At Wednesday night's debate, both Santorum and Romney held up Arizona's tough immigration policies and the harsh tactics employed by controversial Maricopa Country Sherriff Joe Arpaio as models for how to address the issue.
Santorum's Dutch disease
Santorum has left many scratching their heads with comments made several weeks ago in which he suggested that 1 in 20 deaths in the Netherlands result from forced euthanasia. Santorum continued to claim that elderly people in the Netherlands often wear bracelets that say "do not euthanize me" and "don't go to the hospital, they go to another country, because they're afraid because of budget purposes that they will not come out of that hospital if they go into it with sickness." The Dutch government declined to comment on the claim this week, but provided the New York Times with documents showing that there is no provision in Dutch law for forced euthanasia. Voluntary euthanasia has been legal there since 2002 and accounts for around 2 percent of deaths in the country.
The Netherlands wasn't the only European country Santorum has taken a shot at this week. At a national security focused speech in Ohio, he took aim at the president's relationship with France: "He actually went to France a year or so ago and was with Nicolas Sarkozy and said that, 'Here I am with the French prime minister, our best ally in the world.' Now think about this. Name one time in the last 20 years that the French stood by us with anything."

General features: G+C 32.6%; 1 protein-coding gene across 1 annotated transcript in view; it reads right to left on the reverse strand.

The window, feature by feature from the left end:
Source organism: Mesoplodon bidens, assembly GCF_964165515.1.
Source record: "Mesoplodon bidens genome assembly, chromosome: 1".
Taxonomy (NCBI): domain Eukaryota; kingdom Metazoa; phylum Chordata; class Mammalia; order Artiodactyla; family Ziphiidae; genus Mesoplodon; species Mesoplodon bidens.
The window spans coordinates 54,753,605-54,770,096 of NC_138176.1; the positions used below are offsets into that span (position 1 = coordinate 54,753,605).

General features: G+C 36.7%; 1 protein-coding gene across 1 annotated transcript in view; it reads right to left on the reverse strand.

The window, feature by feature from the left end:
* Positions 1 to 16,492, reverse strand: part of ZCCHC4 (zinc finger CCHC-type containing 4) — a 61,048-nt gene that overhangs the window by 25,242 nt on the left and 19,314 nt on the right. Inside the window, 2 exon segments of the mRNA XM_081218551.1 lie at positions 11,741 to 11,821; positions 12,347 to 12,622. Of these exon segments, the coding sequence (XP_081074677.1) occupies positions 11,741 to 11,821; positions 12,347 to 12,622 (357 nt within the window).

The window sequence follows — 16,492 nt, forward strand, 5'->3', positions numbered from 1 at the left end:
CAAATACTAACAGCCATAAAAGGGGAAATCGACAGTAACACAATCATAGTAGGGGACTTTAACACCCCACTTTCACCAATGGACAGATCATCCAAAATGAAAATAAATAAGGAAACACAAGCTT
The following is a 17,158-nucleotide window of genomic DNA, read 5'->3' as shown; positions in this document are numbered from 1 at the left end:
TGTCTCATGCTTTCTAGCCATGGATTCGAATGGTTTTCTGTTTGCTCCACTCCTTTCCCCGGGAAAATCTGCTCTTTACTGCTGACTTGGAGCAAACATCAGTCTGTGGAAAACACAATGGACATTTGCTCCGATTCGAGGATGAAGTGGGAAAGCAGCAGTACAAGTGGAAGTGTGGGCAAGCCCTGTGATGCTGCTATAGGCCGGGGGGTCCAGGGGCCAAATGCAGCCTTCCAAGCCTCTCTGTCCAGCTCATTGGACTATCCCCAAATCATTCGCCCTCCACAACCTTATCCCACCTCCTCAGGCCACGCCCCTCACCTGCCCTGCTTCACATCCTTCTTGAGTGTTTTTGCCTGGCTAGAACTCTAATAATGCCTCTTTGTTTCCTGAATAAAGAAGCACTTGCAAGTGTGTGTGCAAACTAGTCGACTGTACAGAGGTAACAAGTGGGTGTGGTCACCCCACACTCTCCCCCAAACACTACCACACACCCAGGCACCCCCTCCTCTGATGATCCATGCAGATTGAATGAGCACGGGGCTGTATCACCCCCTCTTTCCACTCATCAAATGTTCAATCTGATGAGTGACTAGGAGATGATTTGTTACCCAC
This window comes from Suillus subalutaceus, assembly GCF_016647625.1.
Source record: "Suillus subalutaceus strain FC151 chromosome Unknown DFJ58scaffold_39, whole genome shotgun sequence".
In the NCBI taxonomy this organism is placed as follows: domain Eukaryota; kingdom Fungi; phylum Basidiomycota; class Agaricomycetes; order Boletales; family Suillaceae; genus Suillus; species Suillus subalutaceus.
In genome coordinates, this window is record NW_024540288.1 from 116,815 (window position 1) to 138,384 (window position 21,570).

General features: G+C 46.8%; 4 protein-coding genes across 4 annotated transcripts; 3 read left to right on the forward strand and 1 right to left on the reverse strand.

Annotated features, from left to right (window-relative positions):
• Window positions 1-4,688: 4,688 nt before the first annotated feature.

The remark was given a "pants-on-fire" rating by Politifact.
What to watch for
Arizona and Michigan voters head to the polls on Tuesday. RealClearPolitics's latest poll average shows Romney with a 9-point advantage in Arizona. He also seems to have retaken the lead in his birthplace state of Michigan, but still leads Santorum by less than two points.
Tuesday's victor will have little time to rest on his laurels. The 10 Super Tuesday contests are right around the corner on March 6. The biggest delegate prizes of the day will be Ohio, where Santorum currently leads, and Georgia, where native son Gingrich has the advantage.
The latest from FP
Scott Clement looks at why polls are so all over the map when it comes to attacking Iran.
Joshua Keating rounds up the foreign-policy highlights from Wednesday's debate.